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Harris
Harris, Law Specialist
Category: Law
Satisfied Customers: 1939
Experience:  Family Law - Specialist in Divorce, Financial Relief and Children Matters
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Further to my recent enquiry about the isle of man some

Resolved Question:

Further to my recent enquiry about the isle of man some further detailsA) I own a house that is let out. The mortgage is buy to let in my name only. 25-30k equity. We lived there together briefly in 2009. Rental income has paid the mortgage
B) we've been living in a house together since 2009 until recently. The mortgage is her name but we have been paying the mortgage jointly. There's is 100k equity and 18k deposit was gifted by her parents.
C) I have 60k in a limited company business account.
D) I own and live in a flat that has 10k equity. The mortgage is in my nameCan I claim half the equity of the house in b if sold?Can she claim a stake in any of on A) C) or D)?
Submitted: 9 months ago.
Category: Law
Expert:  Harris replied 9 months ago.
Hi, thanks for the further question. I will require some more information:-Are you/were you married?-Are there any formal agreements between you?-Is she the main carer for the child? What are the arrangements for you to see the child?
Customer: replied 9 months ago.
Not married no formal agreements.No formal child arrangements in place to see child. Shes planning on selling the main house and move to the isle of man with equity and then take whatever she can from the other assets
Expert:  Harris replied 9 months ago.
Thank you. As there are no formal agreements, and you are not married - each party is not entitled to claim against the other's property - except in order to suitably house any children that they have had together. As you are not the child's main carer, you will not be able to make a claim against her property (b).She will also not be able to make a claim against your property and business assets (a),(c) and (d), unless she claims that she is unable to suitably house herself for the benefit of the child - which is unlikely if she has £100k equity in her property.Aside from this, she will be able to make a child maintenance claim against you which is calculated on your gross income, how many nights on average your child stays over with you, and if there are any other children in your care - if you wish to obtain the calculation for this please confirm these details.If you have any further questions regarding this please let me know. In the meantime if you found this information helpful please provide a positive rating. I will not be credited for answering your question without a positive rating. Thank you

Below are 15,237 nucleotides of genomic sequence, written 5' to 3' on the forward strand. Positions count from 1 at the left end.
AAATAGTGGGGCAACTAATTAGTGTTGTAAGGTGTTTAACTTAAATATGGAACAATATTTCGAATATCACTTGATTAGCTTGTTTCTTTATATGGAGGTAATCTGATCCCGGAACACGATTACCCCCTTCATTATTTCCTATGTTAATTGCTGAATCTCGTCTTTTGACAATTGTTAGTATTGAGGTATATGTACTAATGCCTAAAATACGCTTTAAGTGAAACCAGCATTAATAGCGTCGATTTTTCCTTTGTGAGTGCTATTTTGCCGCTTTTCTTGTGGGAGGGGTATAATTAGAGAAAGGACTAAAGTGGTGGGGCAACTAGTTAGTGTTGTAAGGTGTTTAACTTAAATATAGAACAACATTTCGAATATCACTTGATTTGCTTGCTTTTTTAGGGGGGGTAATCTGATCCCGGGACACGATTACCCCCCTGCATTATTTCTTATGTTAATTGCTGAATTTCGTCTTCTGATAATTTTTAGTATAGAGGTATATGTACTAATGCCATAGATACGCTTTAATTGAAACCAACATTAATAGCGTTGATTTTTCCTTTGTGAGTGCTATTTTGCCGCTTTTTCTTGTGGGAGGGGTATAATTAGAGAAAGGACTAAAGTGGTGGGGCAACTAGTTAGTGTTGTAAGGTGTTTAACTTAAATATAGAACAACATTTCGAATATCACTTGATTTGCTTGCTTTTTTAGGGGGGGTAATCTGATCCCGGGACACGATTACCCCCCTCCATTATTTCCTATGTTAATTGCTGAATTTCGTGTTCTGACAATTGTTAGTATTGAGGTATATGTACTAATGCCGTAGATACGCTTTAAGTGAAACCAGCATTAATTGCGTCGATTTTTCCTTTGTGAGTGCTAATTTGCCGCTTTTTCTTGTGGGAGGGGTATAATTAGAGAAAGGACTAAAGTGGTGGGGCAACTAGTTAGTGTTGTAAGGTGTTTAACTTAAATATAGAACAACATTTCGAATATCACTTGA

Harris, Law Specialist
Category: Law
Satisfied Customers: 1939
Experience: Family Law - Specialist in Divorce, Financial Relief and Children Matters
Harris and other Law Specialists are ready to help you
Customer: replied 9 months ago.
My understanding is the isle of man is not covered by the CSA and therefore in theory I don't have to give her an allowance if she moves there?. If she decides to stay how much will I have to pay on 70k income please? (10k via salary and the rest is dividends)
Expert:  Harris replied 9 months ago.
Thanks - you are correct if she does move to Isle of Man the CSA/CMS will not deal with an application from her, but she will be able to apply to an English court for child maintenance (same application if she were to pursue financial matters for housing needs described previously).The CSA/CMS calculation gives the legal amount you will be liable for, based on a £70k gross salary, only one child, no other children in your care and on average the child stays over with you less than once a week to be £145 per week. If he stays over with you more than once a week on average the liability is decreased in proportion.
Customer: replied 9 months ago.
Is there anything I can do now eg pension contributions to limit my monthly maintenance payment please?
Expert:  Harris replied 9 months ago.
It is calculated on your gross taxable income, so pension contributions will impact the gross figure - so if you were paying higher contributions to your pension, your gross taxable income will be lower. You can read more detailed guidance on the CMS here - income calculations start at page 7 - https://www.gov.uk/government/uploads/system/uploads/attachment_data/file/325219/how-we-work-out-child-maintenance.pdf

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